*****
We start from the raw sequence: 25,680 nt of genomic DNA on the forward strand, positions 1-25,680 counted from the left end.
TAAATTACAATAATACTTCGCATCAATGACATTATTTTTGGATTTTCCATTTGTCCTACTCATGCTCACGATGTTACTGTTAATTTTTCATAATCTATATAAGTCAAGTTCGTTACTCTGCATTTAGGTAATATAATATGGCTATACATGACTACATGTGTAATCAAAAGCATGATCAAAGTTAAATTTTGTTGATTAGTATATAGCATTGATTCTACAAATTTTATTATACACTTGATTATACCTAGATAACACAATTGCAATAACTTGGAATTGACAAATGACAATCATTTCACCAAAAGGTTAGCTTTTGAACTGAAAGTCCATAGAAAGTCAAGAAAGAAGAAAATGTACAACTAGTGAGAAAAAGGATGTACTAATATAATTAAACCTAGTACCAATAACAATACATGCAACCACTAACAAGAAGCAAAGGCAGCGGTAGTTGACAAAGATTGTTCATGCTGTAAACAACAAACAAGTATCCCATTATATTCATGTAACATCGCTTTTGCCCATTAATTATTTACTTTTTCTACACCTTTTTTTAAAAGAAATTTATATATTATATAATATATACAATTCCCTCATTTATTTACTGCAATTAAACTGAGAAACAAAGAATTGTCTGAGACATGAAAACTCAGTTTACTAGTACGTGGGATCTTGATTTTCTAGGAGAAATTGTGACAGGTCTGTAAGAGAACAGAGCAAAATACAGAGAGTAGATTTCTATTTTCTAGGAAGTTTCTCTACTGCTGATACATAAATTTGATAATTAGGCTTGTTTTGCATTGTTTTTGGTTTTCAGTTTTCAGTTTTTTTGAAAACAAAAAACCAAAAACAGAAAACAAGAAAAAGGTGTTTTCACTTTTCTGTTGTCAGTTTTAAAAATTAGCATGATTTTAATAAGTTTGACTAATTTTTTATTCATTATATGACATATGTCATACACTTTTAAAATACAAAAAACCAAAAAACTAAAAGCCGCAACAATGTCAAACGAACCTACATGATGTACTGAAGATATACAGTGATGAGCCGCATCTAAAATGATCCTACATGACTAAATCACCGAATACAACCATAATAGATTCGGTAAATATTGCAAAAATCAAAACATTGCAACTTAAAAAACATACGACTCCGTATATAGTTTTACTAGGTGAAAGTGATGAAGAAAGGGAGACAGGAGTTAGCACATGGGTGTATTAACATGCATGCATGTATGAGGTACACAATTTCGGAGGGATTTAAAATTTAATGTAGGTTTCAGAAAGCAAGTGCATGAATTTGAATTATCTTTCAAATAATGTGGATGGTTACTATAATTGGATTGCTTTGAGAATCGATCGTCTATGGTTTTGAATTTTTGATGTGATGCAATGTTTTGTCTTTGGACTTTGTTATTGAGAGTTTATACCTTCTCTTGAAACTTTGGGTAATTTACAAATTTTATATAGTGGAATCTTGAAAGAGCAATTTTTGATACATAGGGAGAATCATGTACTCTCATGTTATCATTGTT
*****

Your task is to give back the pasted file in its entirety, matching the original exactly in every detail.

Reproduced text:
We start from the raw sequence: 25,680 nt of genomic DNA on the forward strand, positions 1-25,680 counted from the left end.
TAAATTACAATAATACTTCGCATCAATGACATTATTTTTGGATTTTCCATTTGTCCTACTCATGCTCACGATGTTACTGTTAATTTTTCATAATCTATATAAGTCAAGTTCGTTACTCTGCATTTAGGTAATATAATATGGCTATACATGACTACATGTGTAATCAAAAGCATGATCAAAGTTAAATTTTGTTGATTAGTATATAGCATTGATTCTACAAATTTTATTATACACTTGATTATACCTAGATAACACAATTGCAATAACTTGGAATTGACAAATGACAATCATTTCACCAAAAGGTTAGCTTTTGAACTGAAAGTCCATAGAAAGTCAAGAAAGAAGAAAATGTACAACTAGTGAGAAAAAGGATGTACTAATATAATTAAACCTAGTACCAATAACAATACATGCAACCACTAACAAGAAGCAAAGGCAGCGGTAGTTGACAAAGATTGTTCATGCTGTAAACAACAAACAAGTATCCCATTATATTCATGTAACATCGCTTTTGCCCATTAATTATTTACTTTTTCTACACCTTTTTTTAAAAGAAATTTATATATTATATAATATATACAATTCCCTCATTTATTTACTGCAATTAAACTGAGAAACAAAGAATTGTCTGAGACATGAAAACTCAGTTTACTAGTACGTGGGATCTTGATTTTCTAGGAGAAATTGTGACAGGTCTGTAAGAGAACAGAGCAAAATACAGAGAGTAGATTTCTATTTTCTAGGAAGTTTCTCTACTGCTGATACATAAATTTGATAATTAGGCTTGTTTTGCATTGTTTTTGGTTTTCAGTTTTCAGTTTTTTTGAAAACAAAAAACCAAAAACAGAAAACAAGAAAAAGGTGTTTTCACTTTTCTGTTGTCAGTTTTAAAAATTAGCATGATTTTAATAAGTTTGACTAATTTTTTATTCATTATATGACATATGTCATACACTTTTAAAATACAAAAAACCAAAAAACTAAAAGCCGCAACAATGTCAAACGAACCTACATGATGTACTGAAGATATACAGTGATGAGCCGCATCTAAAATGATCCTACATGACTAAATCACCGAATACAACCATAATAGATTCGGTAAATATTGCAAAAATCAAAACATTGCAACTTAAAAAACATACGACTCCGTATATAGTTTTACTAGGTGAAAGTGATGAAGAAAGGGAGACAGGAGTTAGCACATGGGTGTATTAACATGCATGCATGTATGAGGTACACAATTTCGGAGGGATTTAAAATTTAATGTAGGTTTCAGAAAGCAAGTGCATGAATTTGAATTATCTTTCAAATAATGTGGATGGTTACTATAATTGGATTGCTTTGAGAATCGATCGTCTATGGTTTTGAATTTTTGATGTGATGCAATGTTTTGTCTTTGGACTTTGTTATTGAGAGTTTATACCTTCTCTTGAAACTTTGGGTAATTTACAAATTTTATATAGTGGAATCTTGAAAGAGCAATTTTTGATACATAGGGAGAATCATGTACTCTCATGTTATCATTGTT